Wednesday, August 1, 2012

What Is The Right Amount Of Moral Outrage?

For those who haven't been paying attention to the news, Dan Cathy, President and COO of  the fast food restaurant Chick-Fil-A, made some comments during an interview that showed his opposition to same-sex marriage. 

This has caused a great hue and cry from both sides of the debate.  It has lead to opponents calling for protests and even boycotts of the chain.  Supports have called for rallies of people to buy massive amounts at the chain to show their support.  In at least two major cities (Boston and Chicago) there have been moves to bar new Chick-Fil-A restaurants from being opened.

Because of all this, several Chick-Fil-A restaurant owners have come out in favor of same-sex marriage.  The one here in Chicago tried to defend her store from politicians by claiming they have several gays working for the store and that she has no problems with gays or lesbians.  Other store owners have come out in  defense of Mr. Cathy's views.

I'm not going to bother discussing the whole same-sex marriage debate at this point.  That could easily take up a couple blog posts on it's own.

For now I'd like to address how one should respond to the remarks of one person who may be highly placed in an organization.   

As an example, I'd like to point to Marge Schott.  For those too young to remember (or too opposed to sports to have noticed the story at the time), she used to be the majority owner, managing partner and CEO of the Cincinnati Reds MLB team from '84-'99.  She was a very controversial figure for much of this.

In 1992, she was sued, in part, over her alleged racism.  That suit was lost, but the allegations kept up.  Aside from claims of using the "N-word", she was also accused of antisemitism when she said she felt that Hitler had been good for Germany in the beginning, but went too far.     

Many people were very offended by her.  In  the end, the league commission  would suspend her from her day-to-day managing duties twice (apparently it was almost three times, but she sold her majority share before anything materialized).

Now without speaking on the validity of the claims against her, I can at least appreciate the appropriateness of the response the commission took.  They penalized her, not the team, since she was the one that had offended them.

So in a case like the current Chick-Fil-A debacle what would be a reasonable response?  I think taking out one's outrage, or support, of the COO's comments on the individual restaurants of the chain  is unreasonable.  If I was upset enough about his comments, I'd call him an idiot, maybe send him a letter or something expressing my disagreement.  If I agreed, I might send him a letter of support, maybe speak out in  his defense.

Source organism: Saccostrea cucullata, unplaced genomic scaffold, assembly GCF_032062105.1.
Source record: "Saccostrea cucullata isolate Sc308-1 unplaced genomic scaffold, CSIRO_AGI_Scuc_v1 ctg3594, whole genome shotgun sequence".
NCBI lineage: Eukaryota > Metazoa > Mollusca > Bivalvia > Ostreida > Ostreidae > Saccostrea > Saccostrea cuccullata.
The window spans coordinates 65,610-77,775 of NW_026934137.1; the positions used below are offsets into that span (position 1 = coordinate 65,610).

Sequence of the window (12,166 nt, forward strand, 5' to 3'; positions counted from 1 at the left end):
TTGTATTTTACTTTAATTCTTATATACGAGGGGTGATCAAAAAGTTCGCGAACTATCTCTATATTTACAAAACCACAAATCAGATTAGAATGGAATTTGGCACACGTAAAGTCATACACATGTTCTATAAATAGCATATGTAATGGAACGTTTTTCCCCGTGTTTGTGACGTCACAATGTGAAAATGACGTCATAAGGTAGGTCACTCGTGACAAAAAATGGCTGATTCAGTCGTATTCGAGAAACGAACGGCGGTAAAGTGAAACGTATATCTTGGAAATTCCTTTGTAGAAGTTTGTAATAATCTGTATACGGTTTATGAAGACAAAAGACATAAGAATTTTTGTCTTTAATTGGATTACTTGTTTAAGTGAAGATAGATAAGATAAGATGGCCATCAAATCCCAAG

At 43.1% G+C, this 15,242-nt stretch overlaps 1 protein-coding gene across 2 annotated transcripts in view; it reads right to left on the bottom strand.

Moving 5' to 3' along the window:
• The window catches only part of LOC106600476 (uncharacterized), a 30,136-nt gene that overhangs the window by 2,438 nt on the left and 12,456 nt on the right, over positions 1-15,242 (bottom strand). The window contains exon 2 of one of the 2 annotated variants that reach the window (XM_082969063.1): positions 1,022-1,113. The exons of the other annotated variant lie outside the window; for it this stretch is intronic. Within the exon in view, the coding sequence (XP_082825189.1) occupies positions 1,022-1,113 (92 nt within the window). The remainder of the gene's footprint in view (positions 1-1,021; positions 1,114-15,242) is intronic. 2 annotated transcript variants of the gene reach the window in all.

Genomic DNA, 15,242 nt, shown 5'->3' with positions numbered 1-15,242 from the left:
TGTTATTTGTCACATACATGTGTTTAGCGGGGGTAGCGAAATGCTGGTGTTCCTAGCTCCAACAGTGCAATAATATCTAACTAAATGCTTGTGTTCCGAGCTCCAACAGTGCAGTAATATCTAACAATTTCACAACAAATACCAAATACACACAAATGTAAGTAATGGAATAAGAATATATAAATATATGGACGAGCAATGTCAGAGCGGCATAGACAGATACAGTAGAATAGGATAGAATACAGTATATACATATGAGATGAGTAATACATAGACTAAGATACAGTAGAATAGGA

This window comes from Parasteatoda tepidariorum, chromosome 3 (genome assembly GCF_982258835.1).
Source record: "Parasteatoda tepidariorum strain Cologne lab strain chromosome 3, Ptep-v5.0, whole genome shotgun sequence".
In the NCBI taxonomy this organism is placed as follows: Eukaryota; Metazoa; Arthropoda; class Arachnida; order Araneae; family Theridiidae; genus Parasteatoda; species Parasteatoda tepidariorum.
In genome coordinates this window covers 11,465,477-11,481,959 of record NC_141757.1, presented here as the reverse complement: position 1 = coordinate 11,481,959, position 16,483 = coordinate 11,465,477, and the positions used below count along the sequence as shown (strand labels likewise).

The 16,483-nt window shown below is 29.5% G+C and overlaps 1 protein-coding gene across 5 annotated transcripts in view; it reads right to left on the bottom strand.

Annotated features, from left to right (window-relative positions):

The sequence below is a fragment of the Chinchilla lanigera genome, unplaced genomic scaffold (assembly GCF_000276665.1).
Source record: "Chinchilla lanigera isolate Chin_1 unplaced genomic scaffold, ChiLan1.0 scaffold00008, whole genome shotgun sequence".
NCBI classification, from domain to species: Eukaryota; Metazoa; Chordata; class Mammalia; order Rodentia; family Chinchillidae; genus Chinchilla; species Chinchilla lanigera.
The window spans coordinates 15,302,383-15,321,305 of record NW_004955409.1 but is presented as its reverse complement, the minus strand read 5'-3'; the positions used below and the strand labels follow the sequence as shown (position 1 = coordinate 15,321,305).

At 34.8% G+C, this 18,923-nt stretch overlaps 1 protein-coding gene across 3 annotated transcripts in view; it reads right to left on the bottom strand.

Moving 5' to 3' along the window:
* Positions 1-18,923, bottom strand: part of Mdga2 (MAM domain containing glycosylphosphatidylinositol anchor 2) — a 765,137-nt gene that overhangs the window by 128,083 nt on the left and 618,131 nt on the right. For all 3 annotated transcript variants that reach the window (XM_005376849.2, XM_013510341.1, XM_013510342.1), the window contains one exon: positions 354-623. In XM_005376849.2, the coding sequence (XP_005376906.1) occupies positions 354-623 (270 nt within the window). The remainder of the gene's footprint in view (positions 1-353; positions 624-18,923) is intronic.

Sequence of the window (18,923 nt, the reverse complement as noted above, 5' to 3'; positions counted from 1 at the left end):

What I wouldn't do was buy or not buy their food based on his opinions.  If I'm going to patronize or boycott a business on moral grounds, it will be based on their corporate policies and practices.  If Chick-Fil-A was like the Boy Scouts, with a stated policy banning hiring of homosexuals, I could see taking direct actions towards the restaurants. 

There are businesses I like to patronize and others I avoid at all costs because of their policies and practices.  Personally, I've never eaten at a Chick-Fil-A, mainly because I've never lived near one, and I'm not a huge fan of fast food chicken anyway.  So boycotting it would be pointless for me anyway. 

Let me put this another way: I really hate many of the policies and practices of the American recording industry, from their outrageous punitive lawsuits against illegal downloaders (with penalties far in excess of any actual damages done to the company in individual lost sales, that don't even go to the artists they claim to be protecting) to their contracts that often treat the artists (especially songwriters) as work-for-hire (so the company owns the copyright, not the creator).  However, if I follow the model of the Chick-Fil-A protesters, I should boycott buying anything from these major labels.  So how do I support my favorite bands?  How do I get their music, other than hoping it comes on the radio or illegally downloading it (even using a service like Spotify is indirectly supporting the record companies)?

Why should I penalize these bands by not buying their records just because I think they're getting screwed by their label?

And that's when I do object to a corporate policy.  It makes even less sense when I'm just objecting to something some idiot at the top is spewing.  If the CEO of Wendy's made some outrageously offensive comment in an interview, would I stop eating at my local restaurant?  Probably not.

Does that make me a moral coward?  I don't think so.  I think it means I'm making a measured response, directed at the person that offended me, not waging total moral war with a complete disregard for casualties.

So, anyone out there disagree?  Or maybe even someone agree?  I'd love to hear your thoughts on this.  But let's keep to the issue of response, and not fall into arguing the same-sex marriage debate.  Maybe I'll address that later on.

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